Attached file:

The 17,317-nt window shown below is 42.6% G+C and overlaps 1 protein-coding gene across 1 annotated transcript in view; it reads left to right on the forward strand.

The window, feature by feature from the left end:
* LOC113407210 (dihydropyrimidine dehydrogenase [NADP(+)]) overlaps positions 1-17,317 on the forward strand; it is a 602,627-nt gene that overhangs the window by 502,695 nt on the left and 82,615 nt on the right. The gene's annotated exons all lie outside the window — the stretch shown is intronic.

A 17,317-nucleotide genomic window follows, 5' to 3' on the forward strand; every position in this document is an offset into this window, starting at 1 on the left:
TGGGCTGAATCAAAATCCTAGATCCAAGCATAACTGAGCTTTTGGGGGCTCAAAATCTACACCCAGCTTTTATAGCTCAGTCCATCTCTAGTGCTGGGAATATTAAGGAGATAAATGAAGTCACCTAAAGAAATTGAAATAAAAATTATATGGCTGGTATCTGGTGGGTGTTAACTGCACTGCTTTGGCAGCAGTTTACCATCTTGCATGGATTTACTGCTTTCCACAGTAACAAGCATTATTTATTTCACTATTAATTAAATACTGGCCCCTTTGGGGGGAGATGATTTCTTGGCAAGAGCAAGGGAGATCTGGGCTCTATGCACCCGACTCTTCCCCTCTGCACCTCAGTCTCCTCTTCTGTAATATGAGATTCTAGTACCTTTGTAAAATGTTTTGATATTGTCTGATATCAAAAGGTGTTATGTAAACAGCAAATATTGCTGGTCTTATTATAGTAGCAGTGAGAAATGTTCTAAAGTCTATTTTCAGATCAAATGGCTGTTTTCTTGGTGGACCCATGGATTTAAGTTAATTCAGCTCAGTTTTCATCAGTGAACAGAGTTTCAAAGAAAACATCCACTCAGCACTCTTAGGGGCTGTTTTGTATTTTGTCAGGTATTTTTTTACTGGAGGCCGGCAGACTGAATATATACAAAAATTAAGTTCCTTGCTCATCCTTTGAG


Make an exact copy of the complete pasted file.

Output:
The 17,317-nt window shown below is 42.6% G+C and overlaps 1 protein-coding gene across 1 annotated transcript in view; it reads left to right on the forward strand.

The window, feature by feature from the left end:
* LOC113407210 (dihydropyrimidine dehydrogenase [NADP(+)]) overlaps positions 1-17,317 on the forward strand; it is a 602,627-nt gene that overhangs the window by 502,695 nt on the left and 82,615 nt on the right. The gene's annotated exons all lie outside the window — the stretch shown is intronic.

A 17,317-nucleotide genomic window follows, 5' to 3' on the forward strand; every position in this document is an offset into this window, starting at 1 on the left:
TGGGCTGAATCAAAATCCTAGATCCAAGCATAACTGAGCTTTTGGGGGCTCAAAATCTACACCCAGCTTTTATAGCTCAGTCCATCTCTAGTGCTGGGAATATTAAGGAGATAAATGAAGTCACCTAAAGAAATTGAAATAAAAATTATATGGCTGGTATCTGGTGGGTGTTAACTGCACTGCTTTGGCAGCAGTTTACCATCTTGCATGGATTTACTGCTTTCCACAGTAACAAGCATTATTTATTTCACTATTAATTAAATACTGGCCCCTTTGGGGGGAGATGATTTCTTGGCAAGAGCAAGGGAGATCTGGGCTCTATGCACCCGACTCTTCCCCTCTGCACCTCAGTCTCCTCTTCTGTAATATGAGATTCTAGTACCTTTGTAAAATGTTTTGATATTGTCTGATATCAAAAGGTGTTATGTAAACAGCAAATATTGCTGGTCTTATTATAGTAGCAGTGAGAAATGTTCTAAAGTCTATTTTCAGATCAAATGGCTGTTTTCTTGGTGGACCCATGGATTTAAGTTAATTCAGCTCAGTTTTCATCAGTGAACAGAGTTTCAAAGAAAACATCCACTCAGCACTCTTAGGGGCTGTTTTGTATTTTGTCAGGTATTTTTTTACTGGAGGCCGGCAGACTGAATATATACAAAAATTAAGTTCCTTGCTCATCCTTTGAG